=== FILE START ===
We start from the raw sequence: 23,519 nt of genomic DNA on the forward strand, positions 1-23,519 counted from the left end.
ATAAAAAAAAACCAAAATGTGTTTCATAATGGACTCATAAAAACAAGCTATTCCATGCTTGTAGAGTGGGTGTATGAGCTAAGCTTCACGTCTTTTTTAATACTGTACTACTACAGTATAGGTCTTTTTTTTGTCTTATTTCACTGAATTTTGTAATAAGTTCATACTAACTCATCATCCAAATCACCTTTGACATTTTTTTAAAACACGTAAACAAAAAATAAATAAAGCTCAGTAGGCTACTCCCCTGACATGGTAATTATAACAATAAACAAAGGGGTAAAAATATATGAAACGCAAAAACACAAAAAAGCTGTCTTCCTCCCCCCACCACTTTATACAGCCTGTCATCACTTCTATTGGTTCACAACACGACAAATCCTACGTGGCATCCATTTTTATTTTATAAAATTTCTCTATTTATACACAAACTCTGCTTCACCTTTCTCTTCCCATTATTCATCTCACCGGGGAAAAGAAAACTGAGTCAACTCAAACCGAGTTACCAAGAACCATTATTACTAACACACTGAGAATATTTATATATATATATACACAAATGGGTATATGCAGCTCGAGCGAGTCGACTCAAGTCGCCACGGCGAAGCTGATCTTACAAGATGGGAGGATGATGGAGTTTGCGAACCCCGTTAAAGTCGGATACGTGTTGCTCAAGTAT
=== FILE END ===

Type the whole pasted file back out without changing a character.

We start from the raw sequence: 23,519 nt of genomic DNA on the forward strand, positions 1-23,519 counted from the left end.
ATAAAAAAAAACCAAAATGTGTTTCATAATGGACTCATAAAAACAAGCTATTCCATGCTTGTAGAGTGGGTGTATGAGCTAAGCTTCACGTCTTTTTTAATACTGTACTACTACAGTATAGGTCTTTTTTTTGTCTTATTTCACTGAATTTTGTAATAAGTTCATACTAACTCATCATCCAAATCACCTTTGACATTTTTTTAAAACACGTAAACAAAAAATAAATAAAGCTCAGTAGGCTACTCCCCTGACATGGTAATTATAACAATAAACAAAGGGGTAAAAATATATGAAACGCAAAAACACAAAAAAGCTGTCTTCCTCCCCCCACCACTTTATACAGCCTGTCATCACTTCTATTGGTTCACAACACGACAAATCCTACGTGGCATCCATTTTTATTTTATAAAATTTCTCTATTTATACACAAACTCTGCTTCACCTTTCTCTTCCCATTATTCATCTCACCGGGGAAAAGAAAACTGAGTCAACTCAAACCGAGTTACCAAGAACCATTATTACTAACACACTGAGAATATTTATATATATATATACACAAATGGGTATATGCAGCTCGAGCGAGTCGACTCAAGTCGCCACGGCGAAGCTGATCTTACAAGATGGGAGGATGATGGAGTTTGCGAACCCCGTTAAAGTCGGATACGTGTTGCTCAAGTAT